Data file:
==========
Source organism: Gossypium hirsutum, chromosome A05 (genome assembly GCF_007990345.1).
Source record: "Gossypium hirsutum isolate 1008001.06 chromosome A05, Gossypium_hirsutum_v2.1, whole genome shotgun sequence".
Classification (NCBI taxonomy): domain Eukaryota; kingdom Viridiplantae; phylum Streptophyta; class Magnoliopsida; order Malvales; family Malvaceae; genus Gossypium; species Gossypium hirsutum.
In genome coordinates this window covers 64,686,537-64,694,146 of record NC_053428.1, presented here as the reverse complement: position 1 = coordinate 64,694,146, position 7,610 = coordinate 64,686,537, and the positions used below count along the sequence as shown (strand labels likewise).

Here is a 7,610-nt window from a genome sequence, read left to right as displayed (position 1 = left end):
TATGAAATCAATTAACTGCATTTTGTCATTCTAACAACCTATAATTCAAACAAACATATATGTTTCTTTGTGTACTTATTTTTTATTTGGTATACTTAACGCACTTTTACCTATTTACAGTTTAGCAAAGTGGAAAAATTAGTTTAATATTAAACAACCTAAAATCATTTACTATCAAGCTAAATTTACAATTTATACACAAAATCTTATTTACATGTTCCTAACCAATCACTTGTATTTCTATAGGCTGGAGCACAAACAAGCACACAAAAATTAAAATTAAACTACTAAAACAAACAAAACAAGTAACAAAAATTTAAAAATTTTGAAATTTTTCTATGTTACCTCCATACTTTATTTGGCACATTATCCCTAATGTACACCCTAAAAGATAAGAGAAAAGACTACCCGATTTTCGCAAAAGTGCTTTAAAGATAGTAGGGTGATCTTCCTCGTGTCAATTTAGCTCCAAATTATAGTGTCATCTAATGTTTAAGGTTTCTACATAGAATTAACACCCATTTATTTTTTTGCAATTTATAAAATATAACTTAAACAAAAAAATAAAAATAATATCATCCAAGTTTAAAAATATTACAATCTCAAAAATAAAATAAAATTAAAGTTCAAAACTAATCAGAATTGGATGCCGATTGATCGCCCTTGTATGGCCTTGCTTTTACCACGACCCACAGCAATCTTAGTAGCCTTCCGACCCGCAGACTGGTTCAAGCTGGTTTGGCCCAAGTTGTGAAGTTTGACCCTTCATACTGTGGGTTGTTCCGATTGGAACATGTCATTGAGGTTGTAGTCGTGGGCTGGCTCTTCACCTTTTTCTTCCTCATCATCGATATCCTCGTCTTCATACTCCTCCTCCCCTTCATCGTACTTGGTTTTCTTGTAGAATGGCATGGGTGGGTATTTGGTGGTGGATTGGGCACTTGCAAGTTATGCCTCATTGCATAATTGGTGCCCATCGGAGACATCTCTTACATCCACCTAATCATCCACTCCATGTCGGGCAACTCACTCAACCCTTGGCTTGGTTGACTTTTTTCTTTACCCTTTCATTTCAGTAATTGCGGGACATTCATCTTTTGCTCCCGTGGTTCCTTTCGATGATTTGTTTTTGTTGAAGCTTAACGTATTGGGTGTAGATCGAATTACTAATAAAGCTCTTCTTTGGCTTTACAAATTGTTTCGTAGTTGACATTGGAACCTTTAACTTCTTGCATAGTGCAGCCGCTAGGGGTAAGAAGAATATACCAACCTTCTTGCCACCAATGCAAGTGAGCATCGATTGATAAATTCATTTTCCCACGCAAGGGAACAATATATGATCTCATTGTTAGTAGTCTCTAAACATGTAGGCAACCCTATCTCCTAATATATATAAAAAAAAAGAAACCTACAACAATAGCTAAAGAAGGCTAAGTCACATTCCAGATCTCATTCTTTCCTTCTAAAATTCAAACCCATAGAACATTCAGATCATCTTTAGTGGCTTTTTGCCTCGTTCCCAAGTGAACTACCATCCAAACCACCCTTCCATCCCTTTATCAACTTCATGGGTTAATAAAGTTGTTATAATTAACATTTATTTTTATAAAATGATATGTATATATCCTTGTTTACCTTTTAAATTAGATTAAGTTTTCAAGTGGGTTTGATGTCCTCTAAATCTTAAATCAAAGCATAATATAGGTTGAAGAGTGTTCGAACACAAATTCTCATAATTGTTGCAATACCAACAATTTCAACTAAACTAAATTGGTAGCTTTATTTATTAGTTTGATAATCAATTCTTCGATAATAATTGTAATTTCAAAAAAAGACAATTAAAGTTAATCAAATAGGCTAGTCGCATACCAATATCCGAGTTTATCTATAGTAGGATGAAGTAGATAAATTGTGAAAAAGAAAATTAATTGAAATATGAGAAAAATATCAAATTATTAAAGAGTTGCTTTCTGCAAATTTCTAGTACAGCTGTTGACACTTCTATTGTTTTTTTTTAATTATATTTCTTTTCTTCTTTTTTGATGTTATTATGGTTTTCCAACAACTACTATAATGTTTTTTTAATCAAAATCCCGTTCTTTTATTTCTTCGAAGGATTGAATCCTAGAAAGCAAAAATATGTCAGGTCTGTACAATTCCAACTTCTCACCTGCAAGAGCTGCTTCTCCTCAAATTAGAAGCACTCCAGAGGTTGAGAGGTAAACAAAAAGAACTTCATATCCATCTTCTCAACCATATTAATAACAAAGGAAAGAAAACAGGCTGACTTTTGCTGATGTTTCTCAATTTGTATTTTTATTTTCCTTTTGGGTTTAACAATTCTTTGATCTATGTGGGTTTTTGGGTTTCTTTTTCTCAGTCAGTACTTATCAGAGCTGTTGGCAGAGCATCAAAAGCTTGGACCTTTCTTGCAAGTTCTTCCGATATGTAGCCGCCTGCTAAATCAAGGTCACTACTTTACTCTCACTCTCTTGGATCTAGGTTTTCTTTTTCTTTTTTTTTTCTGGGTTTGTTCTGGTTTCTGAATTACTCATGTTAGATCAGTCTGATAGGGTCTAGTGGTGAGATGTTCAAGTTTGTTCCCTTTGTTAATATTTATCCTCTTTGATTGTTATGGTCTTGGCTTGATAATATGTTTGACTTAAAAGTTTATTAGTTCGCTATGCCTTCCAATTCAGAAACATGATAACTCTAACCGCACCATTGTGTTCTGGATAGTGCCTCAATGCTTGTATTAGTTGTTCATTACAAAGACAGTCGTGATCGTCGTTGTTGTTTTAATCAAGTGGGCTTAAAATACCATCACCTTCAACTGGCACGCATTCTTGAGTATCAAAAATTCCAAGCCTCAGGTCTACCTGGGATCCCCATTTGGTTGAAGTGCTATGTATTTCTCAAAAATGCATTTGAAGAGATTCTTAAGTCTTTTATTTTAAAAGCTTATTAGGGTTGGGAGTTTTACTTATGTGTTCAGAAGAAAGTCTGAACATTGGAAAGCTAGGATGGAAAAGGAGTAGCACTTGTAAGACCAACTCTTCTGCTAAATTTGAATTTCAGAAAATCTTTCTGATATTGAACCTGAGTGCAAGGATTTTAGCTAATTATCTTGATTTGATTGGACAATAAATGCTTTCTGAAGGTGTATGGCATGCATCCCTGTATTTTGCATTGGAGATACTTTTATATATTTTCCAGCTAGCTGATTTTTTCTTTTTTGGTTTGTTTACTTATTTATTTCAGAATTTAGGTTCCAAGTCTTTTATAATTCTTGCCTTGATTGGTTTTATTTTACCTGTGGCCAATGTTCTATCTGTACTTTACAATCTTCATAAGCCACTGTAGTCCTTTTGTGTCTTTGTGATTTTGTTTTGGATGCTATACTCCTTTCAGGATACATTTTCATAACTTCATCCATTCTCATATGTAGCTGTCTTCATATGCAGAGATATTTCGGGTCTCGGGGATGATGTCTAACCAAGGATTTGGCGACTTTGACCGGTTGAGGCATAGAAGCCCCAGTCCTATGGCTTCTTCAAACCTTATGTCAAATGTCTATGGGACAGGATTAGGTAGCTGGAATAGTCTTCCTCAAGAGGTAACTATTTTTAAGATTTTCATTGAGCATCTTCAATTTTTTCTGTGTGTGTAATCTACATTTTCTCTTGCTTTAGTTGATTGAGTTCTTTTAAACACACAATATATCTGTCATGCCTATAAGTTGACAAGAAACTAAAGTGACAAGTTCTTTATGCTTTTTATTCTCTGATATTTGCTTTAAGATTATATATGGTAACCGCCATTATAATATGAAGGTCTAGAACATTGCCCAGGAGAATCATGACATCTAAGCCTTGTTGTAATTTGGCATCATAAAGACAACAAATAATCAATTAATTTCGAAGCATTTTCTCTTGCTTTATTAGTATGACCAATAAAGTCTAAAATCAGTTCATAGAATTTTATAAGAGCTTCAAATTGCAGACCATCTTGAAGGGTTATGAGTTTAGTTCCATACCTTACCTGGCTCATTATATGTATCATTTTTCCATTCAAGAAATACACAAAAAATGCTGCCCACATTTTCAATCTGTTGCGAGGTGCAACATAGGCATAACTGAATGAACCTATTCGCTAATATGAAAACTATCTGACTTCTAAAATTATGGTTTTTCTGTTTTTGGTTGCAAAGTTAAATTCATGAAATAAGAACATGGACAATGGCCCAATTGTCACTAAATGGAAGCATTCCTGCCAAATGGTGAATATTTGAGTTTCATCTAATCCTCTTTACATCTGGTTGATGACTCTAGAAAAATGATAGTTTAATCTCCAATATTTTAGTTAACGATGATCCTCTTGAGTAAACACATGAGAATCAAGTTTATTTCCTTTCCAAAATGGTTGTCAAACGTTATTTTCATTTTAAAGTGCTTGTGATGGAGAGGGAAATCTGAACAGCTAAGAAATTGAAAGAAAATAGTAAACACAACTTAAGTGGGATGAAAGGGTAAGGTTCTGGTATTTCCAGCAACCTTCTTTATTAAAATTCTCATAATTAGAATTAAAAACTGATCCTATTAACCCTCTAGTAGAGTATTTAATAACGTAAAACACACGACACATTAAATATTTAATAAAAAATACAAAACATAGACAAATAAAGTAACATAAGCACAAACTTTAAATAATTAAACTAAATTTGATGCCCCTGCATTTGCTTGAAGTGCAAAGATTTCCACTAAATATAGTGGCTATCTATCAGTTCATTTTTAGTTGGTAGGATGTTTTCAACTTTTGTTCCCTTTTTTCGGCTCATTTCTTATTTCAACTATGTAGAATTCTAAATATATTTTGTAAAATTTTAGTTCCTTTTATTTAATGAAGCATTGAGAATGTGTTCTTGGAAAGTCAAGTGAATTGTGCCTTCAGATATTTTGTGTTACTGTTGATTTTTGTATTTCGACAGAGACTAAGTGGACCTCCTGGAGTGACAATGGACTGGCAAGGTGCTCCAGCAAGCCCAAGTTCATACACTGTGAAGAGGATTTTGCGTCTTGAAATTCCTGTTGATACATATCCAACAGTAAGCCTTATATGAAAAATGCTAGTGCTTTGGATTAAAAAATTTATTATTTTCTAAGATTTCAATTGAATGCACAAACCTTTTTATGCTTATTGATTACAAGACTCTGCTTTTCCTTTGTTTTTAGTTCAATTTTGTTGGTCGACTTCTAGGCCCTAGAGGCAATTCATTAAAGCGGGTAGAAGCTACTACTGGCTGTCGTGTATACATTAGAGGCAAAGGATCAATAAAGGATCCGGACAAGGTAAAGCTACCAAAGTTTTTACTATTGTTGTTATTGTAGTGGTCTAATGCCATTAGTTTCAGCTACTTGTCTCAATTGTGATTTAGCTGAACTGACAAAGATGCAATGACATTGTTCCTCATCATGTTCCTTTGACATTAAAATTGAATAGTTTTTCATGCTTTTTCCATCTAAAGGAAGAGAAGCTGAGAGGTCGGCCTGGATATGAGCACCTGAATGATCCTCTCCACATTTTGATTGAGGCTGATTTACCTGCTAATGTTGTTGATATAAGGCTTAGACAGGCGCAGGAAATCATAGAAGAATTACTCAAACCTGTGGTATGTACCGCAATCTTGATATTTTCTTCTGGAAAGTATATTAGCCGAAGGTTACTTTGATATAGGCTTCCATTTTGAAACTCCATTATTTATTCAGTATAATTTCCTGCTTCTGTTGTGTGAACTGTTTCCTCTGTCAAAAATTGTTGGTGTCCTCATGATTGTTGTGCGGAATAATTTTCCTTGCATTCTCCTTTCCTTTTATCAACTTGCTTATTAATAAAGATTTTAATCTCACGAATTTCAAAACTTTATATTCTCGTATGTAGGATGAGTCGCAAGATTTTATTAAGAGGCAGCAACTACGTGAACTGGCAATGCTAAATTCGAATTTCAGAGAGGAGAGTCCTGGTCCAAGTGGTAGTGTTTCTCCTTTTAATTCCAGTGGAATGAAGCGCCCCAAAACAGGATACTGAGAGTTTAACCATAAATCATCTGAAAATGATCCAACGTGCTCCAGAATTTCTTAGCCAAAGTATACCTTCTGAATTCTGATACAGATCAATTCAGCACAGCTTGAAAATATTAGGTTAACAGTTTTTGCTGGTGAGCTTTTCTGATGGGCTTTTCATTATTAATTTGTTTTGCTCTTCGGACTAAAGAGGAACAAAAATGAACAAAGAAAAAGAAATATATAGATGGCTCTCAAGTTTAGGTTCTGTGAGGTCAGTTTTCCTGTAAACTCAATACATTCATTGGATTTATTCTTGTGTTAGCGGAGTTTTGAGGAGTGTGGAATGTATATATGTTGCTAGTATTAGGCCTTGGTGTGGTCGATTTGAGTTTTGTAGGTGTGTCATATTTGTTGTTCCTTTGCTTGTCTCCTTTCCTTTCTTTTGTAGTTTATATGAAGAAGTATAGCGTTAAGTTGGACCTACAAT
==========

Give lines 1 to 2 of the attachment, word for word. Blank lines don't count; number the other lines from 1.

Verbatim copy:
Source organism: Gossypium hirsutum, chromosome A05 (genome assembly GCF_007990345.1).
Source record: "Gossypium hirsutum isolate 1008001.06 chromosome A05, Gossypium_hirsutum_v2.1, whole genome shotgun sequence".